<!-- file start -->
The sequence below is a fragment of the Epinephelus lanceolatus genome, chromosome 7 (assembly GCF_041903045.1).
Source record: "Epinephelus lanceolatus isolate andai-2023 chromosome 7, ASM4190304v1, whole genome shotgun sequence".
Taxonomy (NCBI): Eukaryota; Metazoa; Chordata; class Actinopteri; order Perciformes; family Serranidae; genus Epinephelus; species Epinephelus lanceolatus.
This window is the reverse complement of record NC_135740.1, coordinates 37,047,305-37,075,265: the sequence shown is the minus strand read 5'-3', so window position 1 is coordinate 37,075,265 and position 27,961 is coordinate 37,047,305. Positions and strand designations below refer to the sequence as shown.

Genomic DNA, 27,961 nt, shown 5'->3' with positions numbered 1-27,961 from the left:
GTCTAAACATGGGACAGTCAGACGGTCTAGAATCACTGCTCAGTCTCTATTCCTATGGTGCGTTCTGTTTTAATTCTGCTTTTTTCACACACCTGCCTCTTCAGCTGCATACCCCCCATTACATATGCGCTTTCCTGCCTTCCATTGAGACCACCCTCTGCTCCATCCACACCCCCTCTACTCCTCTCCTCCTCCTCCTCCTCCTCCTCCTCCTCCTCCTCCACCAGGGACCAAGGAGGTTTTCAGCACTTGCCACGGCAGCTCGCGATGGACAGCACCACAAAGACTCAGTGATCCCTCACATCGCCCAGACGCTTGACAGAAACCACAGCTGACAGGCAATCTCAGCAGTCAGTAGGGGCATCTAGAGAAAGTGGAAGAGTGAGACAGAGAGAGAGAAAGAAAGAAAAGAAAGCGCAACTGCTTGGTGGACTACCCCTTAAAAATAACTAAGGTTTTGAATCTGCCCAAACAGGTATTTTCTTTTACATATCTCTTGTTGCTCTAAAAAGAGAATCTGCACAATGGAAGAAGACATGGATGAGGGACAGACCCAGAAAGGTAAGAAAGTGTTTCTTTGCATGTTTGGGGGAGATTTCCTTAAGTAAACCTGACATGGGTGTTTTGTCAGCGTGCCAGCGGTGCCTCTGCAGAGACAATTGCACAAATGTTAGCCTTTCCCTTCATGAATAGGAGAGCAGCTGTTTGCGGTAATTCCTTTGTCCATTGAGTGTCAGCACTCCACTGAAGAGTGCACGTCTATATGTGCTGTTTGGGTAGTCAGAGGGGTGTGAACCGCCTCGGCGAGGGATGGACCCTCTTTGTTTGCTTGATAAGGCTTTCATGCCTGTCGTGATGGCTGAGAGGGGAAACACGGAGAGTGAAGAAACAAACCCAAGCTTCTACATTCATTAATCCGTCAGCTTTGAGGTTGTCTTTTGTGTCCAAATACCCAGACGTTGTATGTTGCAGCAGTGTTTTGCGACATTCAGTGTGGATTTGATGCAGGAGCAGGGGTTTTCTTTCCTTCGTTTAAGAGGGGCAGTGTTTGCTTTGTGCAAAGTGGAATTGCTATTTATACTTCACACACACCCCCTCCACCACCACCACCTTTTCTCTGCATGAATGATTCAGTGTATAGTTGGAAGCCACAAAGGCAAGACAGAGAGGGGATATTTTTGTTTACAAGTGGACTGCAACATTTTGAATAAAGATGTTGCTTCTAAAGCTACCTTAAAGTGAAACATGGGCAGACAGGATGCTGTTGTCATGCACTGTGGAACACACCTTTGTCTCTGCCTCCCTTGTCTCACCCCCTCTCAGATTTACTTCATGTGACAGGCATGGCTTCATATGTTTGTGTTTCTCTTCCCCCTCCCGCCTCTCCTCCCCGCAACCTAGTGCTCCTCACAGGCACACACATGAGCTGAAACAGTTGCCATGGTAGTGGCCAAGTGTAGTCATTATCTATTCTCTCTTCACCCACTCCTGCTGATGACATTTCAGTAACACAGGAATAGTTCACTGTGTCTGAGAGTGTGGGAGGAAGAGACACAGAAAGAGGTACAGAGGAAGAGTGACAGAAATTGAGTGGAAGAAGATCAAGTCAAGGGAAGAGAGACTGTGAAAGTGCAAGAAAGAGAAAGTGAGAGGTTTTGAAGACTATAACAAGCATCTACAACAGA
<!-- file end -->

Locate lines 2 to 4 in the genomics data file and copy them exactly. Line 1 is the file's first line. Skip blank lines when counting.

Source record: "Epinephelus lanceolatus isolate andai-2023 chromosome 7, ASM4190304v1, whole genome shotgun sequence".
Taxonomy (NCBI): Eukaryota; Metazoa; Chordata; class Actinopteri; order Perciformes; family Serranidae; genus Epinephelus; species Epinephelus lanceolatus.
This window is the reverse complement of record NC_135740.1, coordinates 37,047,305-37,075,265: the sequence shown is the minus strand read 5'-3', so window position 1 is coordinate 37,075,265 and position 27,961 is coordinate 37,047,305. Positions and strand designations below refer to the sequence as shown.